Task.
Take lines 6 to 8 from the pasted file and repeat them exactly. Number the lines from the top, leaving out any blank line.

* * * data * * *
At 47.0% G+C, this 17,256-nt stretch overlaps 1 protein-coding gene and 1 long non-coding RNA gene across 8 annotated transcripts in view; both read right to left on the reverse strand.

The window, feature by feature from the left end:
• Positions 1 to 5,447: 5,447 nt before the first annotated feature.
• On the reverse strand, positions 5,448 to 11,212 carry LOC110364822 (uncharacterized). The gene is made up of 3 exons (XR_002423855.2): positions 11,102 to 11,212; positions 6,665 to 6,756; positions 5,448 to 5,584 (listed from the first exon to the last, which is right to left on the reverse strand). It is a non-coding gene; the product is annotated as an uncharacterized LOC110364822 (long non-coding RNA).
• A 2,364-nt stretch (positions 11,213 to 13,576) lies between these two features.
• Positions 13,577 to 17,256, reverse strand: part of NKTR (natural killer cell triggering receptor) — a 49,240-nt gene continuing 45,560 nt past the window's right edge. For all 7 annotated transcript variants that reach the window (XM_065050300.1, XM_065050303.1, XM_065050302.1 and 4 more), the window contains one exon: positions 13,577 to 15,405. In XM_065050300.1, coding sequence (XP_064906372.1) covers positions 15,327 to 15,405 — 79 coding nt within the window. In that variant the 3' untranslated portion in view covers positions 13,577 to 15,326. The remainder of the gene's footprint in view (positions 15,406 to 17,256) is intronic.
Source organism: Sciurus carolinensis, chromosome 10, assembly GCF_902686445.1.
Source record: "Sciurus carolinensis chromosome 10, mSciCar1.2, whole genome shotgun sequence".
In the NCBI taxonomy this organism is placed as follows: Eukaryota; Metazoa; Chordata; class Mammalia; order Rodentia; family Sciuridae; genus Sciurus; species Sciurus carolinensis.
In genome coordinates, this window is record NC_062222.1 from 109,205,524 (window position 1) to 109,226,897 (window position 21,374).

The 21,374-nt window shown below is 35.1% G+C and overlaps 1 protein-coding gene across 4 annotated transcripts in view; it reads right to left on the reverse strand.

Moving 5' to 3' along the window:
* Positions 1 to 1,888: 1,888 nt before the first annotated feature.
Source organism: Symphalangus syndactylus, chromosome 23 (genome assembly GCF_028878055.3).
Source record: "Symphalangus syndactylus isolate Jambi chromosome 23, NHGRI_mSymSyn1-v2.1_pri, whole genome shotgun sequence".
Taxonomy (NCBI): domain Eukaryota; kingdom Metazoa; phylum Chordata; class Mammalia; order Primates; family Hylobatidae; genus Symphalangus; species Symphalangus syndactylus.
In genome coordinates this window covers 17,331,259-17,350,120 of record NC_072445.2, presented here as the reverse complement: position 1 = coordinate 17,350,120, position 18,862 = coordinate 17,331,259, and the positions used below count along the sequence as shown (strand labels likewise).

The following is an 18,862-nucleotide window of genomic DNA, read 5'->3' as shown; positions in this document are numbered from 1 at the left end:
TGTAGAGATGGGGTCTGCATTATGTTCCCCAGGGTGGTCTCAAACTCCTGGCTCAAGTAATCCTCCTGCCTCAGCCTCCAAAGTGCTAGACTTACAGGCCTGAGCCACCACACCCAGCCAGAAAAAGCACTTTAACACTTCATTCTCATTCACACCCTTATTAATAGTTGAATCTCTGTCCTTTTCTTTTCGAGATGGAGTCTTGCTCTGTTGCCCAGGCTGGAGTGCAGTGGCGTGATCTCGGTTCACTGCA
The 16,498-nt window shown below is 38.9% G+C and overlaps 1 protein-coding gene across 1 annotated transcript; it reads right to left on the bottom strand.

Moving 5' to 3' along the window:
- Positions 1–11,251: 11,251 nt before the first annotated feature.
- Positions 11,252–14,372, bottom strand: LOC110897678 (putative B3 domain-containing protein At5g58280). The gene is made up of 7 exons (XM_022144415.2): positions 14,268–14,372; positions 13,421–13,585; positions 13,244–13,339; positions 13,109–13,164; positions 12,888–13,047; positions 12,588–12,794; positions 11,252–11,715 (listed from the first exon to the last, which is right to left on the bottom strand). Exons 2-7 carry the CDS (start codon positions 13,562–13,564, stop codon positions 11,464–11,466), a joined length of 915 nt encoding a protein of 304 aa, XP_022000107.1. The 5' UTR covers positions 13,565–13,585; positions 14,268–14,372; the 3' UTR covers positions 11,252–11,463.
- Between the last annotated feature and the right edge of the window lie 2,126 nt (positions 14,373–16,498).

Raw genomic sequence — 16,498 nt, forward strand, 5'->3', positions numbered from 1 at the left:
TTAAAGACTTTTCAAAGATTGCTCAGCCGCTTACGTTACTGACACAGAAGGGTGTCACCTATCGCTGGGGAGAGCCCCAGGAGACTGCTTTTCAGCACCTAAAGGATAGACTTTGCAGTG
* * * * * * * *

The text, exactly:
• Positions 13,577 to 17,256, reverse strand: part of NKTR (natural killer cell triggering receptor) — a 49,240-nt gene continuing 45,560 nt past the window's right edge. For all 7 annotated transcript variants that reach the window (XM_065050300.1, XM_065050303.1, XM_065050302.1 and 4 more), the window contains one exon: positions 13,577 to 15,405. In XM_065050300.1, coding sequence (XP_064906372.1) covers positions 15,327 to 15,405 — 79 coding nt within the window. In that variant the 3' untranslated portion in view covers positions 13,577 to 15,326. The remainder of the gene's footprint in view (positions 15,406 to 17,256) is intronic.
Source organism: Sciurus carolinensis, chromosome 10, assembly GCF_902686445.1.
Source record: "Sciurus carolinensis chromosome 10, mSciCar1.2, whole genome shotgun sequence".